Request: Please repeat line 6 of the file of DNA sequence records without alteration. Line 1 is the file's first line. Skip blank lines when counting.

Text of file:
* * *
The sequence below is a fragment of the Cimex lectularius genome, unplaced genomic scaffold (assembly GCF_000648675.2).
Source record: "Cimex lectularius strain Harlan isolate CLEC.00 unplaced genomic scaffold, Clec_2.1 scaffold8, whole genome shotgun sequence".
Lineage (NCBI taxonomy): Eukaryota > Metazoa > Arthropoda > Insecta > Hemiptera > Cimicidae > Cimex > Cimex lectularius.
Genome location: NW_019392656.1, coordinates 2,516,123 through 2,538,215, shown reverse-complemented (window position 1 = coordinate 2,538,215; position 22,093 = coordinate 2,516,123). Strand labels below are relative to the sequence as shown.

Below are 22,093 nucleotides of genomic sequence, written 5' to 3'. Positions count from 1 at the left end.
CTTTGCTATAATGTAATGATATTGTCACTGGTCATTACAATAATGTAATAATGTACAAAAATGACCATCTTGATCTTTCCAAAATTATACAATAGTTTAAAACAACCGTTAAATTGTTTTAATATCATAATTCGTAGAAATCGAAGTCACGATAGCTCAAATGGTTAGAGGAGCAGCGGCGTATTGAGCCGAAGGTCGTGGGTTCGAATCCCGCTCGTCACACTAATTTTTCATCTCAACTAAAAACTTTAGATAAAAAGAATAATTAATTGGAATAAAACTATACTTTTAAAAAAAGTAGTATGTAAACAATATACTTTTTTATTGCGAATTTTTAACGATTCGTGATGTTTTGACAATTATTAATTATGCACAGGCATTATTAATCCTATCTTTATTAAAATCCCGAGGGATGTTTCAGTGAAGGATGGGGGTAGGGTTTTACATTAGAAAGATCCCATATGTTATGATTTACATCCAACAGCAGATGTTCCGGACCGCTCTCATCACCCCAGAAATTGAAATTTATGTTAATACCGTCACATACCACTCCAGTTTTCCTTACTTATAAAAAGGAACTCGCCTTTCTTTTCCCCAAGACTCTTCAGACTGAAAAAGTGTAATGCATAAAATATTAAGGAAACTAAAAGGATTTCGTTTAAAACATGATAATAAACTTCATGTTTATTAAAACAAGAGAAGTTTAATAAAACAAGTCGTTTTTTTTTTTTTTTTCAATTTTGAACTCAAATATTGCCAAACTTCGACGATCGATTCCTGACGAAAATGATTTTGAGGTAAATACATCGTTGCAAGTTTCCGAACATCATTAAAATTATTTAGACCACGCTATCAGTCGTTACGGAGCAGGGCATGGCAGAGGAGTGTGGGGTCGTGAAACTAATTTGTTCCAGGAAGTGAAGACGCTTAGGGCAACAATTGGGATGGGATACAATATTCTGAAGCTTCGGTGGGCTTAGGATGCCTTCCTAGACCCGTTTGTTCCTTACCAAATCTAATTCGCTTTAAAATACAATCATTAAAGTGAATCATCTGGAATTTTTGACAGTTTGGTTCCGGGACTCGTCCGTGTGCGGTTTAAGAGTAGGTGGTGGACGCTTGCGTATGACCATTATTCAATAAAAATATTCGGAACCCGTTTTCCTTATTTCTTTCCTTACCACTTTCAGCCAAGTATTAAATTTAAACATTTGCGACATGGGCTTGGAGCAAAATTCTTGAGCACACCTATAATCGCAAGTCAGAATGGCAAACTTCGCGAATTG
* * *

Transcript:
CTTTGCTATAATGTAATGATATTGTCACTGGTCATTACAATAATGTAATAATGTACAAAAATGACCATCTTGATCTTTCCAAAATTATACAATAGTTTAAAACAACCGTTAAATTGTTTTAATATCATAATTCGTAGAAATCGAAGTCACGATAGCTCAAATGGTTAGAGGAGCAGCGGCGTATTGAGCCGAAGGTCGTGGGTTCGAATCCCGCTCGTCACACTAATTTTTCATCTCAACTAAAAACTTTAGATAAAAAGAATAATTAATTGGAATAAAACTATACTTTTAAAAAAAGTAGTATGTAAACAATATACTTTTTTATTGCGAATTTTTAACGATTCGTGATGTTTTGACAATTATTAATTATGCACAGGCATTATTAATCCTATCTTTATTAAAATCCCGAGGGATGTTTCAGTGAAGGATGGGGGTAGGGTTTTACATTAGAAAGATCCCATATGTTATGATTTACATCCAACAGCAGATGTTCCGGACCGCTCTCATCACCCCAGAAATTGAAATTTATGTTAATACCGTCACATACCACTCCAGTTTTCCTTACTTATAAAAAGGAACTCGCCTTTCTTTTCCCCAAGACTCTTCAGACTGAAAAAGTGTAATGCATAAAATATTAAGGAAACTAAAAGGATTTCGTTTAAAACATGATAATAAACTTCATGTTTATTAAAACAAGAGAAGTTTAATAAAACAAGTCGTTTTTTTTTTTTTTTTCAATTTTGAACTCAAATATTGCCAAACTTCGACGATCGATTCCTGACGAAAATGATTTTGAGGTAAATACATCGTTGCAAGTTTCCGAACATCATTAAAATTATTTAGACCACGCTATCAGTCGTTACGGAGCAGGGCATGGCAGAGGAGTGTGGGGTCGTGAAACTAATTTGTTCCAGGAAGTGAAGACGCTTAGGGCAACAATTGGGATGGGATACAATATTCTGAAGCTTCGGTGGGCTTAGGATGCCTTCCTAGACCCGTTTGTTCCTTACCAAATCTAATTCGCTTTAAAATACAATCATTAAAGTGAATCATCTGGAATTTTTGACAGTTTGGTTCCGGGACTCGTCCGTGTGCGGTTTAAGAGTAGGTGGTGGACGCTTGCGTATGACCATTATTCAATAAAAATATTCGGAACCCGTTTTCCTTATTTCTTTCCTTACCACTTTCAGCCAAGTATTAAATTTAAACATTTGCGACATGGGCTTGGAGCAAAATTCTTGAGCACACCTATAATCGCAAGTCAGAATGGCAAACTTCGCGAATTG